I wondered how this ‘living in the present’ contributed to their happiness, after all they still have needs to be met, children to feed, a hostile environment to live in. Their outward condition is still a reality, yet they live as a people who have made peace with it, have learned how to have their basic needs met within its context and be happy. Their inner attitude is not dominated by past regrets or future desires, but by a calm acknowledgment and acceptance of what they have in the present, producing within them an internal freedom.

Part of the Pirahã’s secret to happiness is their interdependence. Living, eating, working, playing – they do it together. Unlike our own western society where individualism and self-actualization is celebrated, these people live as one, sharing their lives together. They are generative, passing on their knowledge from one generation to the next as they live and work together for the common good. The habit of happiness is a reality for the Pirahã because they accept that the collective and individual needs will be met at the time that need arises.

The Pirahã people teach us that the Habit of Happiness is possible when you:

1. Live in The Present Moment

Living in the present, often termed ‘mindfulness’ is a discipline that makes you calmer, peaceful and feeling more in control. Where your mind is often preoccupied by matters of the past or the future, even while you are actively engaged in the present, when living mindfully all your energy is conscripted into focusing on the here and now: the conversation you are having, the work you are doing, the meal you are preparing. You make fewer mistakes because anxiety is not present to distract you or rob you of energy. Relationships are potentially stronger because being fully present to the other person minimizes misunderstanding. When you encounter personal or interpersonal problems, mindfulness allows you to ground yourself, feel calm, think clearly and come to a successful outcome.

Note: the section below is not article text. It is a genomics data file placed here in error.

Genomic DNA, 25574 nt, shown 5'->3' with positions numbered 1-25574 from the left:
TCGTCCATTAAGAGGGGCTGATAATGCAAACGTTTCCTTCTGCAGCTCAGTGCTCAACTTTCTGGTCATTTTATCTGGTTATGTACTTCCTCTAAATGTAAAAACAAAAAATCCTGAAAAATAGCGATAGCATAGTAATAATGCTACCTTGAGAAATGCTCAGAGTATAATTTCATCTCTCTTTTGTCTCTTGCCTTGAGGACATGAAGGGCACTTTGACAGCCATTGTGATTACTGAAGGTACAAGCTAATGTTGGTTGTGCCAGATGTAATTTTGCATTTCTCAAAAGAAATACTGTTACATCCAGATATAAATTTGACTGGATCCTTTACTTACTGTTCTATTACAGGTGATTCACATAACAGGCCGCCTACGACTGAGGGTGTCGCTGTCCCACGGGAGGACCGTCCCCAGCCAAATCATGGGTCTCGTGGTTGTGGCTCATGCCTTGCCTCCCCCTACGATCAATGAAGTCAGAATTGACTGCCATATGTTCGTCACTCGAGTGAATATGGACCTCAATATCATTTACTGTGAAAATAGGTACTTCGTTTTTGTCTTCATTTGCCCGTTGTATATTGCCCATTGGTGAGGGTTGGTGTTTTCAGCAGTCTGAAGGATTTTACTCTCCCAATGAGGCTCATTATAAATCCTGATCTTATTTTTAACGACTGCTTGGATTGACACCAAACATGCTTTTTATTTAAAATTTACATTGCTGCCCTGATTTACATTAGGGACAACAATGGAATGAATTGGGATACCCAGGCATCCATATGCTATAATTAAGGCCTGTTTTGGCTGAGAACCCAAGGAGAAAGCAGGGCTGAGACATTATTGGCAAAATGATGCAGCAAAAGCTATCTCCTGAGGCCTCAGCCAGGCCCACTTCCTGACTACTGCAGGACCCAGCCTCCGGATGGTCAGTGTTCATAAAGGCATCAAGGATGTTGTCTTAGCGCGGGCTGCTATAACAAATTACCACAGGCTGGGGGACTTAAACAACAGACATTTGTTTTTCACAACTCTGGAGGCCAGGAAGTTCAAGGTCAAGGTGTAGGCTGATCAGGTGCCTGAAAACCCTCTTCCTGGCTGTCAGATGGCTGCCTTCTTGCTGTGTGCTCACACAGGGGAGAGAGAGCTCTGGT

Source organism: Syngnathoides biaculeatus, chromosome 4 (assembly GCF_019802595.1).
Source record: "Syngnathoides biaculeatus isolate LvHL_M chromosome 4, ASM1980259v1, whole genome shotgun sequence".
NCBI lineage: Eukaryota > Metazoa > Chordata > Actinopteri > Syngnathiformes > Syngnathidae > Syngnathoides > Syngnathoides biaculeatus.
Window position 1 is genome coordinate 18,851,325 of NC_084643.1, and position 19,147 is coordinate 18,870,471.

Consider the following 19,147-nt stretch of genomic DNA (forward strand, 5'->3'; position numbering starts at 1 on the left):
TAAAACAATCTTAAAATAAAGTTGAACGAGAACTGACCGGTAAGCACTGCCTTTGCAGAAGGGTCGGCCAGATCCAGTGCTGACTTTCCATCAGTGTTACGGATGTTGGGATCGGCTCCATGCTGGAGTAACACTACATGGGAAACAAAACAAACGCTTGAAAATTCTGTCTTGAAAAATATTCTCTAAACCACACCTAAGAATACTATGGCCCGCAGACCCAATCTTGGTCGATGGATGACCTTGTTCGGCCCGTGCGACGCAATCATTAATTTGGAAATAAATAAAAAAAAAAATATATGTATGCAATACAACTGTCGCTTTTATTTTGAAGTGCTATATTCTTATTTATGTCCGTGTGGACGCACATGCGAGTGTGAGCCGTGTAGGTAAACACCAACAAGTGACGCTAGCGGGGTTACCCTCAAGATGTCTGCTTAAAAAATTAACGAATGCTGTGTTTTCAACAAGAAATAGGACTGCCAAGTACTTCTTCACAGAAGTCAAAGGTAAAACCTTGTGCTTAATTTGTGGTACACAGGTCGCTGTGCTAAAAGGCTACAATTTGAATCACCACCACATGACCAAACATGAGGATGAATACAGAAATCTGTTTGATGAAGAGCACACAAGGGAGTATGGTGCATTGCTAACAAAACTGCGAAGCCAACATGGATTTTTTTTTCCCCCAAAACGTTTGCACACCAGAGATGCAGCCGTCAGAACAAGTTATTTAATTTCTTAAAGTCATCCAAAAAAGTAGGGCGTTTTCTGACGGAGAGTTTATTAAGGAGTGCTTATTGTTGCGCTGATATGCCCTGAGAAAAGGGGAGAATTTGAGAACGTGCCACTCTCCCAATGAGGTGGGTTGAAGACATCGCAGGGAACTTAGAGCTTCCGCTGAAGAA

Doctor Timothy Sharp, Chief Happiness Officer of The Happiness Institute in Australia says about the pursuit of happiness; “It’s about facing up to [our problems] in a constructive way so that we can come to the best solutions.” His statement reminds me that when you choose not to face up to your problems, choosing instead to dwell on the past or dream about the future or distract yourself by the endless pursuit of your wants; then you choose to be dominated by your outward conditions. Dr Sharp implies that happiness is gained when you look within yourself to deal with the challenges of everyday life. To look within your-self is a mindfulness act. You are mentally disciplined to be present to your own inner experience, bringing a calmness and clarity that helps you find the best possible outcome at the time. In time you learn the mindfulness principle that ‘there is nothing either good or bad but thinking makes it so’.